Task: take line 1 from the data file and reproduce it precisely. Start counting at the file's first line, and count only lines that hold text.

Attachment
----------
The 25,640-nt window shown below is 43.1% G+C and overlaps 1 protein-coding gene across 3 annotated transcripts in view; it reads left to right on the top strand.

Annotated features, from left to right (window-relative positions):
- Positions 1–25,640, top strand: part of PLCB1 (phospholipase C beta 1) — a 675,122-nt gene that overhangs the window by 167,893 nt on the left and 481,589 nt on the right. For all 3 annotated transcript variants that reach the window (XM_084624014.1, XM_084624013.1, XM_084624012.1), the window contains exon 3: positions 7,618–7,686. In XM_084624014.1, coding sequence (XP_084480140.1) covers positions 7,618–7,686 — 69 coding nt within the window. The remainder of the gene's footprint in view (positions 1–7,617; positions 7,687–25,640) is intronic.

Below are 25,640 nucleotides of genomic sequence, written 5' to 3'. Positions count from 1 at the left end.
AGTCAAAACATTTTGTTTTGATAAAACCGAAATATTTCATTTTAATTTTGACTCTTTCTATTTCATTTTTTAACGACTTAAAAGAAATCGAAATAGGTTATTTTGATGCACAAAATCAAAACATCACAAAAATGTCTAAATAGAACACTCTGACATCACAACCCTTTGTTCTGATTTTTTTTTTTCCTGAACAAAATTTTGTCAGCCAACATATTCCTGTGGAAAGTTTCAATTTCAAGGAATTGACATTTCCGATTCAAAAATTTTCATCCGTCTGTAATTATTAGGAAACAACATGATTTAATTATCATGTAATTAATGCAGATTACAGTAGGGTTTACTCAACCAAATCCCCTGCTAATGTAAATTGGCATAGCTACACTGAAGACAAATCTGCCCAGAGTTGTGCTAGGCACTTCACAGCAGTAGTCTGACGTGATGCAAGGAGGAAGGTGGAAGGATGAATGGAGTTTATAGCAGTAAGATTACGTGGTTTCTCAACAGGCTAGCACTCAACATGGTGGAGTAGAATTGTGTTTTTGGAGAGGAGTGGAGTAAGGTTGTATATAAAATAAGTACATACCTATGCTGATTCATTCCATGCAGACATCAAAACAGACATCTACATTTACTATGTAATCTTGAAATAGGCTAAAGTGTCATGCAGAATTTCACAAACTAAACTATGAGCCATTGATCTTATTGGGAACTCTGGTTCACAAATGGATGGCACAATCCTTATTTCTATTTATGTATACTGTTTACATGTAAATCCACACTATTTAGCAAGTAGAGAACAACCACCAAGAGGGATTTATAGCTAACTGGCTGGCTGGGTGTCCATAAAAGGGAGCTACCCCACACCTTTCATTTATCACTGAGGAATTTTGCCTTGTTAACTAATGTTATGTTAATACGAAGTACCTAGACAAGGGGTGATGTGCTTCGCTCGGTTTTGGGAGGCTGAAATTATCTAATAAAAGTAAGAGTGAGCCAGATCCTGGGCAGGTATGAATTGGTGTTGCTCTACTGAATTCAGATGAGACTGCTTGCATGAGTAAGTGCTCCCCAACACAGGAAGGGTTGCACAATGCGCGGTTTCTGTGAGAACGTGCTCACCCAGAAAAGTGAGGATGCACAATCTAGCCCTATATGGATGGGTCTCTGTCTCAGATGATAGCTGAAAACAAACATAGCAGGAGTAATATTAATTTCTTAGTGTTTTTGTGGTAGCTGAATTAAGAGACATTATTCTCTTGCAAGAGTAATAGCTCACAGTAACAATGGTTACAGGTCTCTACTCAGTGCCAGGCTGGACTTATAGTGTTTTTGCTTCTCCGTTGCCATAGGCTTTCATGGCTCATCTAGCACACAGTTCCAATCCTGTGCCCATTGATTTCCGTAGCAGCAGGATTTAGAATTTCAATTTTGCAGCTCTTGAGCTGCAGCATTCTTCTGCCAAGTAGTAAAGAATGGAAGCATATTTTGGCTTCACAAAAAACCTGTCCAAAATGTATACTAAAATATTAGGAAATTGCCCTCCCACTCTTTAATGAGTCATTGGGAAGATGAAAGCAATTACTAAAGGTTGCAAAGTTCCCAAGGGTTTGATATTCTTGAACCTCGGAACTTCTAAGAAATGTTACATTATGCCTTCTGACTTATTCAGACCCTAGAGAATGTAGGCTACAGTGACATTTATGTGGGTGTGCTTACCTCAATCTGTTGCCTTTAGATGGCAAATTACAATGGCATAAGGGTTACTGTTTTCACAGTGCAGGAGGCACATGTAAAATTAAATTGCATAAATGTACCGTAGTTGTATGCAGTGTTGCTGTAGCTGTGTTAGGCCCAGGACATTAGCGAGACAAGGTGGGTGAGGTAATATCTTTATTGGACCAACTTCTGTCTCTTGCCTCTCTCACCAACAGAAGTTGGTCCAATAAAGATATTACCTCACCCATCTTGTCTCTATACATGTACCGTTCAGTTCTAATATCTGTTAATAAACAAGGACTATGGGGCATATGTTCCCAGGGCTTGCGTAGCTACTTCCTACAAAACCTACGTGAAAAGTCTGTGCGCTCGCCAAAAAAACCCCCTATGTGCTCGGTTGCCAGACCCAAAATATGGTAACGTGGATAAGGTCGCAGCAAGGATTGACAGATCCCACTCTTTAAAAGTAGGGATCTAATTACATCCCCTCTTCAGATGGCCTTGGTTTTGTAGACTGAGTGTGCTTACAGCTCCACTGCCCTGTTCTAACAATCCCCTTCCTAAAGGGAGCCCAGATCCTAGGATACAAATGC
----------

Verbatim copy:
The 25,640-nt window shown below is 43.1% G+C and overlaps 1 protein-coding gene across 3 annotated transcripts in view; it reads left to right on the top strand.